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Materials Science is increasingly recognised as a key discipline in the modern world, spanning both physical and biological sciences and also involving various branches of engineering. Recent technological developments in areas as diverse as medicine, sports goods, forensics, energy generation, electronics, communications and transport have all been largely dependent on improvements in the performance limits of constituent materials, rather than on advances related to physical principles or engineering design. People with an understanding of how the properties and performance of a material are determined, and might be improved, are therefore in great demand throughout the world, across a wide range of organisations. This understanding cannot be obtained solely by studying courses such as Physics, Chemistry or Engineering, since it relies on familiarity with various subtleties and interplays in the processing-microstructure-property relationships. The Materials Science course covers these relationships for all of the main types of material. It builds on the basics provided in the IA and IB Materials courses, although students who have missed one or both of them might nevertheless be able to take it. There are around 20 lecture courses in addition to practical and project work. The course leads to the BA degree.

  • Informal prospective study enquiries may be made to the Director of Undergraduate Teaching (DUT@msm.cam.ac.uk).  
  • Information for current students is found on the relevant Moodle course.

Lecture courses

  • C1: Introduction to Materials Modelling

    Prof J A Elliott

    This course aims to give a basic introduction to some of the main techniques for physical and numerical modelling of materials properties, suitable for those with a physical sciences background but no prior programming experience. Using a combination...Read more

  • C2: Electrochemical Materials

    Dr R C Evans

    Electrochemical materials play critical roles in diverse fields of healthcare, energy, environmental protection, security and consumer electronics. They are typically used in electrochemical devices that either generate electrical energy from a...Read more

  • C3: Electronic and Optical Properties of Materials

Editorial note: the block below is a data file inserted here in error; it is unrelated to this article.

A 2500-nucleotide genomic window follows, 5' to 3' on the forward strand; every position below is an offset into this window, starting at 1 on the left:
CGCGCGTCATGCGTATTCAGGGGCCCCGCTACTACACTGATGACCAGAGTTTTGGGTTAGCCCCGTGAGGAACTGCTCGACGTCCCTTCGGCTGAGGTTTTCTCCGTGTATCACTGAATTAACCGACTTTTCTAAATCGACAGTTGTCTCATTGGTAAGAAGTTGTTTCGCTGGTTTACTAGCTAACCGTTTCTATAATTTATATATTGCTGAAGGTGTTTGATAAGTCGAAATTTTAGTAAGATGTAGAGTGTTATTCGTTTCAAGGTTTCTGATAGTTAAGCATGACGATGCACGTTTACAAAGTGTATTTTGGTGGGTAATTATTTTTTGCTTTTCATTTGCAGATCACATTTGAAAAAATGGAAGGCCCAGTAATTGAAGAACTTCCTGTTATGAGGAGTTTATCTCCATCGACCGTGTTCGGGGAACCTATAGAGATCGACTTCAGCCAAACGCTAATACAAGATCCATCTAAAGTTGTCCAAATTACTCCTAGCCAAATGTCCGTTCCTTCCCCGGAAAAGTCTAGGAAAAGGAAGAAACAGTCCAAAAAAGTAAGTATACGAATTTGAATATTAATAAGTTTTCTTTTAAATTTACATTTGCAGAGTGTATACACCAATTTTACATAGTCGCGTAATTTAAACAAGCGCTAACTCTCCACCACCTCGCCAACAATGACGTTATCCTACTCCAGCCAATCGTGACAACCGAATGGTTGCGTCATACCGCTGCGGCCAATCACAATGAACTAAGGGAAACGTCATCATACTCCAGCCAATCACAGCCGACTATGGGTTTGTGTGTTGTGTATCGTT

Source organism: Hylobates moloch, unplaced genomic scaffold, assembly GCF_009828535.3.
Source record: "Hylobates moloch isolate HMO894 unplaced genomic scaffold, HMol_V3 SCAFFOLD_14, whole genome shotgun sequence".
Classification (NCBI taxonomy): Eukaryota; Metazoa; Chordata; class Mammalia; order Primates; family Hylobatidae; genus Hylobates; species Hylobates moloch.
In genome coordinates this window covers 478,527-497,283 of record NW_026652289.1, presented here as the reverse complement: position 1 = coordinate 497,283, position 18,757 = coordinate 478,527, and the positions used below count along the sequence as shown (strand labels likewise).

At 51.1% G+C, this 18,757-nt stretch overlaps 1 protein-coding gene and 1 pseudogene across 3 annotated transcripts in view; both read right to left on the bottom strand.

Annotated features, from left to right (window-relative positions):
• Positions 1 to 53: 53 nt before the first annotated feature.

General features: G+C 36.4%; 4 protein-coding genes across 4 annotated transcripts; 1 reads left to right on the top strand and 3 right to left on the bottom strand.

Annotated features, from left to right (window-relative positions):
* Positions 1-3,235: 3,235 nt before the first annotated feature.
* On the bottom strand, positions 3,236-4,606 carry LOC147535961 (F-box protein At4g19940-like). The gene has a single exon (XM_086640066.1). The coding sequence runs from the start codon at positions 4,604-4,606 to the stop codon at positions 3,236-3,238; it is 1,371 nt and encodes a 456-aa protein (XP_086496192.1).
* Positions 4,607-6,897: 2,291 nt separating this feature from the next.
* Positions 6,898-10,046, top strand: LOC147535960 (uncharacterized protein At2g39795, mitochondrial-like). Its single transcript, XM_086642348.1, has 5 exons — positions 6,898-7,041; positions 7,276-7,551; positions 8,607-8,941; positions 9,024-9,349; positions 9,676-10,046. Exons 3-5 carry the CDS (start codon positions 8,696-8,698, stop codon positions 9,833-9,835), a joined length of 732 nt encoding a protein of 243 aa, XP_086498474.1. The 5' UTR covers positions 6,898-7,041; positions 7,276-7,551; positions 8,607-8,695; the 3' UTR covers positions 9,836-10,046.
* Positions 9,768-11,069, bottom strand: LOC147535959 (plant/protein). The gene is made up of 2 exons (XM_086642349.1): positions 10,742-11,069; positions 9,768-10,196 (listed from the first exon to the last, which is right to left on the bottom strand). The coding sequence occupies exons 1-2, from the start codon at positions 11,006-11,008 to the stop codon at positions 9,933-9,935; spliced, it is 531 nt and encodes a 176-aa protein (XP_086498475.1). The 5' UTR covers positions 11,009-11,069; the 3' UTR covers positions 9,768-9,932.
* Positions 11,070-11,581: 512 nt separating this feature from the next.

Prof P A Midgley

    This module is designed to cover the basic concepts behind the electronic and optical properties of materials, from the classical description used for metals and insulators, to the quantum mechanical approach used for semiconductors. Examples of...Read more

  • C4: Applications of Tensors

    Prof T W Clyne

    This course builds on the IB "Mechanics of Materials and Structures", which provided an introduction to tensor manipulation, mainly in the context of stresses and strains (both of which are second rank tensors). The present course is a short one (3...Read more

  • C5: Magnetic Properties of Materials

    Dr J J W A Robinson

    Magnetism has been known and applied since ancient times, and it lies at the heart of modern technology, enabling the generation, control and transmission of electricity, data storage in computing, and countless other applications.

    A detailed...Read more

  • C6: Crystallography

    Prof Sir H K D Bhadeshia

    The aim of this course on crystallography is to take students from an elementary understanding of crystals, to a stage where they become confident about single and polycrystals, the crystallography of phase transformations, characterisation methods,...Read more

  • C7: Solidification Processing

    Prof T W Clyne

    Solidification processing is of considerable industrial importance. It is extensively used for metals, and also for polymers and semiconductors. In most cases, the rate at which solidification occurs is controlled by the heat flow. However, there are...Read more

  • C8: Chemical Stability and High Temperature Oxidation

    Dr  H J Stone

    High temperature corrosion limits component life in a range of important industrial and commercial applications from the petrochemical industry to energy production and transport. In this course, the thermodynamics and principles behind high...Read more